Modern fantasy eece 441 Spring 2003 P. Werre



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modern fantasy

EECE 441

Spring 2003


P. Werre

Definition


Fantasy: A fictitious work in which the characters, actions, and/or setting are deliberately freed from reality. There are two types of fantasy: high fantasy (which occurs in another world where physical and human laws do not exist) and low fantasy (which, though set in the real world, presents events which are magical). (Latrobe, Brodie, and White 70-71).


Types and Examples of Modern Fantasy (Norton 284-300)


  1. Articulate animals

    1. Beatrix Potter – Peter Rabbit

    2. Michael Bond – Paddington Bear

    3. Rudyard Kipling – Jungle Book and Just So Stories

    4. Kenneth Grahame – Wind in the Willows

    5. Robert Lawson – Rabbit Hill

    6. George Selden – Cricket in Times Square

    7. E.B. White – Charlotte’s Web

  2. Toys

    1. Rumer Godden – Doll’s House

    2. Margery Williams – Velveteen Rabbit

    3. A.A. Milne – Winnie the Pooh

    4. Carlo Collodi – Pinocchio

  3. Preposterous Characters and Settings

    1. Exaggeration, ridiculous situations and tongue-twisting language

    2. Carl Sandburg – Rootabaga Stories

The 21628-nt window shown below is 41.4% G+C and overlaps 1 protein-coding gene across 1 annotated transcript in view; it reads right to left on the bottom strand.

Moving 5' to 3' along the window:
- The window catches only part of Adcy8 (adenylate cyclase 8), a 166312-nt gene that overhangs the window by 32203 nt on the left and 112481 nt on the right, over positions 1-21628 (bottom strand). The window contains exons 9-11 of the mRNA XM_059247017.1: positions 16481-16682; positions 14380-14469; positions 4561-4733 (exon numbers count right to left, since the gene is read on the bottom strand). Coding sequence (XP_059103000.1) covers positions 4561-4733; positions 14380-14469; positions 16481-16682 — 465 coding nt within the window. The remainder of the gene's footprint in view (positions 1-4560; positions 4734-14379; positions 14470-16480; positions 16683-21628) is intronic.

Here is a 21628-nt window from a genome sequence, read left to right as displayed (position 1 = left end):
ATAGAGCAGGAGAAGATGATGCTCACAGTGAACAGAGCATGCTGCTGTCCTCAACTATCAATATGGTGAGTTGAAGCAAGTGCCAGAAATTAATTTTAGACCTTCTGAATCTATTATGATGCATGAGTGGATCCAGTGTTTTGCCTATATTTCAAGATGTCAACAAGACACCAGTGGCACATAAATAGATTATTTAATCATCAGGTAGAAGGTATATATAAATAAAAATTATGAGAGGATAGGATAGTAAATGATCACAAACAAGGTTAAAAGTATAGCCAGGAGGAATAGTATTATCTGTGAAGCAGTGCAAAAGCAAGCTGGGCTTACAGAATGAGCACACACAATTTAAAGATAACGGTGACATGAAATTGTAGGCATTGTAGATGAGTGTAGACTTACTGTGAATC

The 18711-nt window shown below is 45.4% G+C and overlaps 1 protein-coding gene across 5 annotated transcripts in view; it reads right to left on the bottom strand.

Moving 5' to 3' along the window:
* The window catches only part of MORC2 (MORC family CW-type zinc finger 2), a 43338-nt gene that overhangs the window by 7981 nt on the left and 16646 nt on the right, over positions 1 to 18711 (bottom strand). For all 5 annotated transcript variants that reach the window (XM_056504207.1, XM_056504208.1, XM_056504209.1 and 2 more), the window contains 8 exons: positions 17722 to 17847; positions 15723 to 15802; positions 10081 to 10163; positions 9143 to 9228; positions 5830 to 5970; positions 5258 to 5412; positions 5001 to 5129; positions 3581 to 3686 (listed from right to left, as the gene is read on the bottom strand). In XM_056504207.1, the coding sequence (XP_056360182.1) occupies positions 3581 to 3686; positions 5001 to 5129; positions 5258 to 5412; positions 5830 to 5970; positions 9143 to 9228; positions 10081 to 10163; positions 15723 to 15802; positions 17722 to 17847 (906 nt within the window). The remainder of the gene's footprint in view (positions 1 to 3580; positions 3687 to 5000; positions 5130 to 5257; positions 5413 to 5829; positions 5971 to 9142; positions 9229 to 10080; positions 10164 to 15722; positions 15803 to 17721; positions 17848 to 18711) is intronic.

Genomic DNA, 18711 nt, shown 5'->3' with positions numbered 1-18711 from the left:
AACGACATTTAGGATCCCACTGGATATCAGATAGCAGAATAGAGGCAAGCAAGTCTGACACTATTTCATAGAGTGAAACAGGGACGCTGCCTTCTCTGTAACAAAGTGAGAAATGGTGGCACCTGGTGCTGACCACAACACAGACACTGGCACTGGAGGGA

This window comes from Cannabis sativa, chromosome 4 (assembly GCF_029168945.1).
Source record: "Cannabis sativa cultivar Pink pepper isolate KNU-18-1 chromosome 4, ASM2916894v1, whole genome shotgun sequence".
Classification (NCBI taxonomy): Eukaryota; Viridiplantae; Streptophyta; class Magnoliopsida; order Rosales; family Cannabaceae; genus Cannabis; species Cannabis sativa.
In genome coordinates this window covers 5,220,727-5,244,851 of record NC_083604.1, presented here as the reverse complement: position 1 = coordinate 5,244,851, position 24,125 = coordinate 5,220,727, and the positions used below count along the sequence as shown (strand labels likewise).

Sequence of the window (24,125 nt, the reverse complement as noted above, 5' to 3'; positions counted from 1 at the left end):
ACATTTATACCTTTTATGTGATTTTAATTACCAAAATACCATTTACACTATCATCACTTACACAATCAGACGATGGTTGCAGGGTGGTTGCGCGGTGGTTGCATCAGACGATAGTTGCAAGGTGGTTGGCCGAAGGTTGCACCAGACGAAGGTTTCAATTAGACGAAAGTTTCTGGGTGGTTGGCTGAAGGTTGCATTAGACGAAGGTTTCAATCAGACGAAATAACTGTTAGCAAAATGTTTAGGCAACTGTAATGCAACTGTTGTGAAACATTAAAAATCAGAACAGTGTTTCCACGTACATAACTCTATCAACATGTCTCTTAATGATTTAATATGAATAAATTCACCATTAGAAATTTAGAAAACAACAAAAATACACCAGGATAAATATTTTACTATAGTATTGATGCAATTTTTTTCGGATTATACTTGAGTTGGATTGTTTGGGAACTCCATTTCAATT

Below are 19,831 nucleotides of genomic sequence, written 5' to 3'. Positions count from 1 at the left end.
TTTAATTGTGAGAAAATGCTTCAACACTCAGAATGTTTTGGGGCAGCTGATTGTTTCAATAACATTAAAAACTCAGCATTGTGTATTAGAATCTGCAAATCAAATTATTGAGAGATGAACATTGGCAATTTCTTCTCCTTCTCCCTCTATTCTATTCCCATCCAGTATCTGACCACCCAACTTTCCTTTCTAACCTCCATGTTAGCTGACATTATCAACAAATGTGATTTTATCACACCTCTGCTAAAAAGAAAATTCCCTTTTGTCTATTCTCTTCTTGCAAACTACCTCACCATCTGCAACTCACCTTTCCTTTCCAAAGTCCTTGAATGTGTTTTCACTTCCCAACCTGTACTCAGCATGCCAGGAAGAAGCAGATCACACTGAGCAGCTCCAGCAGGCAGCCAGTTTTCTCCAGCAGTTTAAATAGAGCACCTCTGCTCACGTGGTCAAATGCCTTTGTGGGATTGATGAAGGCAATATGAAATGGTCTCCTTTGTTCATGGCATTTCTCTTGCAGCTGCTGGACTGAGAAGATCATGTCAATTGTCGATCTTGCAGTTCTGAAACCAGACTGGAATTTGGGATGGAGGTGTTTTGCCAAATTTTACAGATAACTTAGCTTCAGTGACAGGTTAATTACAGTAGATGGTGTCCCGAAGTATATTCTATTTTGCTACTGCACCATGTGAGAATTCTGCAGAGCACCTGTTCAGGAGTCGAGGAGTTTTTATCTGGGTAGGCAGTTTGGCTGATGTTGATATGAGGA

3. Astrid Lindgrin – Pippi Longstocking


    4. Roald Dahl – James and the Giant Peach

    5. Pamela Travers – Mary Poppins

  4. Strange and Curious Worlds

    1. Lewis Carroll – Alice in Wonderland

    2. James Barrie – Peter Pan

  5. Little People

    1. H.C. Andersen – Thumbelina

    2. J.R.R. Tolkien – The Hobbit and The Lord of the Rings trilogy

    3. Carol Kendall — Gammage Cub

    4. Mary Norton – The Borrowers

  6. Spirits Friendly and Frightening

    1. Ghost stories or tales about beings from the spirit realm

    2. Lucy Boston – Children of Green Knowe

  7. Time Warps

  8. Science Fiction

    1. Hypothesized scientific advancements and imagined technology

    2. Mary Shelley – Frankenstein

    3. Jules Verne – Twenty Thousand Leagues Under the Sea

    4. John Christopher – White Mountain

    5. Madeleine L’Engle – Wrinkle in Time

    6. Anne Macaffrey – Dragons of Pern series

Latrobe, Kathy H., Carolyn S. Brodie, and Maureen White. The Children’s Literature Dictionary. New York: Neal Schuman, 2002.


Norton, Donna E. and Saundra E. Norton. Through the Eyes of a Child: An Introduction to Children’s Literature. 6th ed. Upper Saddle River, NJ: Merrill Prentice Hall, 2003.



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